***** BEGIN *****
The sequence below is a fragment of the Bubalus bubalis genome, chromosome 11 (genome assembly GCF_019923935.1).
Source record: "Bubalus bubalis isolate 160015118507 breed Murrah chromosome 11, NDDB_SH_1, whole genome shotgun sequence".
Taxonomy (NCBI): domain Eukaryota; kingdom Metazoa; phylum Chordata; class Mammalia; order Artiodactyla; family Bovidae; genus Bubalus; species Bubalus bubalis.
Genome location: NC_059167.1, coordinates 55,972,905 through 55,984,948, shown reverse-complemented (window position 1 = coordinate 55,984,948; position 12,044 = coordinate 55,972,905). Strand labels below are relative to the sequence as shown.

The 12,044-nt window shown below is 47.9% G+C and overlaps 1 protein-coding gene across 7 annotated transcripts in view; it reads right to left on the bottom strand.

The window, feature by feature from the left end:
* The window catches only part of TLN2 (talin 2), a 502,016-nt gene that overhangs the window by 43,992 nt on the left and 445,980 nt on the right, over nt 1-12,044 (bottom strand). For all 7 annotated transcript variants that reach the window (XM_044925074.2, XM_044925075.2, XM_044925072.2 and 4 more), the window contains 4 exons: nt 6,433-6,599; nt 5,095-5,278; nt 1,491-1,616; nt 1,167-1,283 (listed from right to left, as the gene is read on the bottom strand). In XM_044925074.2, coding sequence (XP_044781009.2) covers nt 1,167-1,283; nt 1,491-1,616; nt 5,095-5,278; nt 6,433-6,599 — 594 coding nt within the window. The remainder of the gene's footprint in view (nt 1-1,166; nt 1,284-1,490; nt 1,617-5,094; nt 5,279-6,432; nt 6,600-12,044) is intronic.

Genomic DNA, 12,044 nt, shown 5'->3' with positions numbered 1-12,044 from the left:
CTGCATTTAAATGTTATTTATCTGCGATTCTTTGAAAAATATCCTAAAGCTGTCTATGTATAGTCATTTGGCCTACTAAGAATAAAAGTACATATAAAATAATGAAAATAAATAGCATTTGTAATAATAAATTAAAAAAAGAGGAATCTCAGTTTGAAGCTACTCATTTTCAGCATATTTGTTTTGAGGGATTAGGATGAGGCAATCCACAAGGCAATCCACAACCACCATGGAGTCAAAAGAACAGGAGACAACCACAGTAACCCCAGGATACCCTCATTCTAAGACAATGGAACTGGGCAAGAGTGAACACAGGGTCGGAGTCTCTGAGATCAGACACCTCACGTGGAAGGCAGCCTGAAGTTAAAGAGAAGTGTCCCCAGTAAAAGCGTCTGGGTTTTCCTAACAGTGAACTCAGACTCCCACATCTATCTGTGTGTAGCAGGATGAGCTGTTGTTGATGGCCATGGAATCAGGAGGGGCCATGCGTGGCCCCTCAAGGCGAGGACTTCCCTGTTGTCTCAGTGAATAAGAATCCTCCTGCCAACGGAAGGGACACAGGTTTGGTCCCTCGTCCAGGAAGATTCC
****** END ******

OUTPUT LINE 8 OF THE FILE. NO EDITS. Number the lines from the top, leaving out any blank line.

Genomic DNA, 12,044 nt, shown 5'->3' with positions numbered 1-12,044 from the left: